A. Recently, some plans have begun to compensate MHSA providers on a “case rate” basis. Under this system, the plan pays the provider a flat fee to hold a certain number of sessions with a specified individual. If the provider feels that the patient is “cured” in fewer sessions, the patient will be dismissed earlier. If, however, the patient is not cured within the specified number of sessions, he or she may be dismissed prematurely. Some plans will authorize additional treatment in severe cases, upon request by the provider. While case rate compensation may eliminate some utilization review hassles, it also may encourage providers to undertreat patients.
Q. In what other ways are plans controlling their MHSA obligations?
A. Many plans impose higher deductibles and copayments for MHSA treatments than for treatment of physical ailments. The Mental Health Parity Act (MHPA) (see pages 35-36) prohibits plans from imposing higher annual and lifetime dollar caps on MHSA treatment than the limits applied to general medical care. However it does not regulate MHSA deductible or copayment amounts, nor does it prohibit plans from imposing limits on days or the number of visits covered.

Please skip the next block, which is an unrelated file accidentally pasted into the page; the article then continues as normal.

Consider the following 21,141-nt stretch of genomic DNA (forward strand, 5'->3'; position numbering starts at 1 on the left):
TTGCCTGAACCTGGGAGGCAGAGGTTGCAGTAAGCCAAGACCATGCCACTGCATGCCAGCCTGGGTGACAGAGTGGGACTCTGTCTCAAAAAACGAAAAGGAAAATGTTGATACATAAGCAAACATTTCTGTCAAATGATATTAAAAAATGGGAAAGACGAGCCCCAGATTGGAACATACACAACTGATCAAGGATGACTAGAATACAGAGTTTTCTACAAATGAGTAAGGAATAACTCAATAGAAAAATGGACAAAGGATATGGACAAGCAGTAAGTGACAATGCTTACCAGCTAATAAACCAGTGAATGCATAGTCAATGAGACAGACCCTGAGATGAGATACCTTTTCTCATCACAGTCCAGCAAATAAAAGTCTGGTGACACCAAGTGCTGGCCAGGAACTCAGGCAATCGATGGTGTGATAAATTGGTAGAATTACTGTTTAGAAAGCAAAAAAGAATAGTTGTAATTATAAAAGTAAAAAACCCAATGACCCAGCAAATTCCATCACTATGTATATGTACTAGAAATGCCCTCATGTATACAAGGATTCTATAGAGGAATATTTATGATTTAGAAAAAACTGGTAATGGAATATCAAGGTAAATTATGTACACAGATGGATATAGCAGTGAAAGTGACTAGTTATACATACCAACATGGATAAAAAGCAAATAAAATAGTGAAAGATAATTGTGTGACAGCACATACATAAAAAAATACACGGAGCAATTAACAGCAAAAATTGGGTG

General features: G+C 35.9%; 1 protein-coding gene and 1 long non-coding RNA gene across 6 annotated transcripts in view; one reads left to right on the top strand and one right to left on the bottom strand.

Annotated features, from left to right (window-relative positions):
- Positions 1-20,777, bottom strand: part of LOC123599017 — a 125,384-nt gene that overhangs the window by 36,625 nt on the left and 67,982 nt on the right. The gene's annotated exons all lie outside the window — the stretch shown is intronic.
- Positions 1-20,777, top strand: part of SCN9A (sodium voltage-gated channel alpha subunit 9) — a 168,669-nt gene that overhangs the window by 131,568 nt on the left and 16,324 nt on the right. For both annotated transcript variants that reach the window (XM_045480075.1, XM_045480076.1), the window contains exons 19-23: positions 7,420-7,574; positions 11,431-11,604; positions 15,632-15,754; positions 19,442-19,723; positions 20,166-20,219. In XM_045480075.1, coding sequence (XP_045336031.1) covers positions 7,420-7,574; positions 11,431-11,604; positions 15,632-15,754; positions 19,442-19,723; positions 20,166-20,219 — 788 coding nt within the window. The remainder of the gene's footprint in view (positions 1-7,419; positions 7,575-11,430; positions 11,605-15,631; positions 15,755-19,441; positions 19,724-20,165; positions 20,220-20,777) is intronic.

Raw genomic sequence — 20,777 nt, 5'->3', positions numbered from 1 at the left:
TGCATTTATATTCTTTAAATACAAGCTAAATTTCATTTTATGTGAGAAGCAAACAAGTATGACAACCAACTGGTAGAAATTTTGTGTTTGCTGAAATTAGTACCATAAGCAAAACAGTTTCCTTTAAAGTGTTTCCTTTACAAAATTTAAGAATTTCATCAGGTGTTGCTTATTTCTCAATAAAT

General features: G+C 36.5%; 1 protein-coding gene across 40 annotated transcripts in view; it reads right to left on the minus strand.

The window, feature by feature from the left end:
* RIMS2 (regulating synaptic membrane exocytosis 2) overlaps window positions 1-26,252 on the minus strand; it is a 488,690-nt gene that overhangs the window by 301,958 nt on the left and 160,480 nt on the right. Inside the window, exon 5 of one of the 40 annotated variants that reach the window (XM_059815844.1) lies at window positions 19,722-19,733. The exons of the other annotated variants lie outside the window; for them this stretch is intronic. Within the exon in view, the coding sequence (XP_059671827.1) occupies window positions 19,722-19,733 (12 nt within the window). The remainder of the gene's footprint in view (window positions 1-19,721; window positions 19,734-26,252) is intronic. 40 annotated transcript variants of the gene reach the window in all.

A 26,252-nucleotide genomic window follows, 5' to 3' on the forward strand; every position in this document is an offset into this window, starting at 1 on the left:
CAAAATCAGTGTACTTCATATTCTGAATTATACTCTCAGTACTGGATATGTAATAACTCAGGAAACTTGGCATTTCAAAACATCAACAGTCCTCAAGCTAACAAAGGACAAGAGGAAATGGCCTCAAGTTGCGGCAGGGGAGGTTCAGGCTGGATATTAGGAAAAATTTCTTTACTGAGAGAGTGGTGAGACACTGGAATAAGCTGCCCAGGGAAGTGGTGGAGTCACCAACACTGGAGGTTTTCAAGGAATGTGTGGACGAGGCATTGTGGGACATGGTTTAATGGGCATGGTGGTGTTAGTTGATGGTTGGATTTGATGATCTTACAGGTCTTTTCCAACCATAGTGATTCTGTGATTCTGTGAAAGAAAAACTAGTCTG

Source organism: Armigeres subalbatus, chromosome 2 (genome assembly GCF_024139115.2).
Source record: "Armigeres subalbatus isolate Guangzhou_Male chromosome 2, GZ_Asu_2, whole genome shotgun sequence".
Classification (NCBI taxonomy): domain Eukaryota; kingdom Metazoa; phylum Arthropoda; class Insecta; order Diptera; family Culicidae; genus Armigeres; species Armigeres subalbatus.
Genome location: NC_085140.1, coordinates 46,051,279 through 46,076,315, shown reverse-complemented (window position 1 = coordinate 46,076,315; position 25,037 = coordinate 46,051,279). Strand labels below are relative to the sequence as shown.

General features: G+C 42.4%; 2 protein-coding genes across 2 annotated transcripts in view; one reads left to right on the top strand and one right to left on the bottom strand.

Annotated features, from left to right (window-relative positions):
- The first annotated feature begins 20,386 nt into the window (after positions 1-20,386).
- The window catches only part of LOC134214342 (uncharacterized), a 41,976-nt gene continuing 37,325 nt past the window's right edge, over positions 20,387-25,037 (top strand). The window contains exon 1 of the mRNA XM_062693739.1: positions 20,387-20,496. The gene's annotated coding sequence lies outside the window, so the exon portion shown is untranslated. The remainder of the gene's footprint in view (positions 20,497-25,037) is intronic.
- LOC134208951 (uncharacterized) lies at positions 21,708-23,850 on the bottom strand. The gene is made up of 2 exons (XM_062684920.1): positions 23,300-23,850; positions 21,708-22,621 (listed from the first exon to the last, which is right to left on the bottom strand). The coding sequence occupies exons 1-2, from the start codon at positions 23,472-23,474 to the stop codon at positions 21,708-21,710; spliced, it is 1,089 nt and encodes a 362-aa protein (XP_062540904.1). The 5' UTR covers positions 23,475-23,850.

Q. What is the plan’s mix of psychiatrists, psychologists, social workers and chemical dependency specialists?
A. It is important that the provider group meets the needs of plan participants. Some patient groups may have a high incidence of substance abuse problems, yet many managed care mental health/substance abuse plans are run by people who are not specifically trained in treatment of substance abuse. They may not recognize substance abuse problems and may provide inadequate treatment.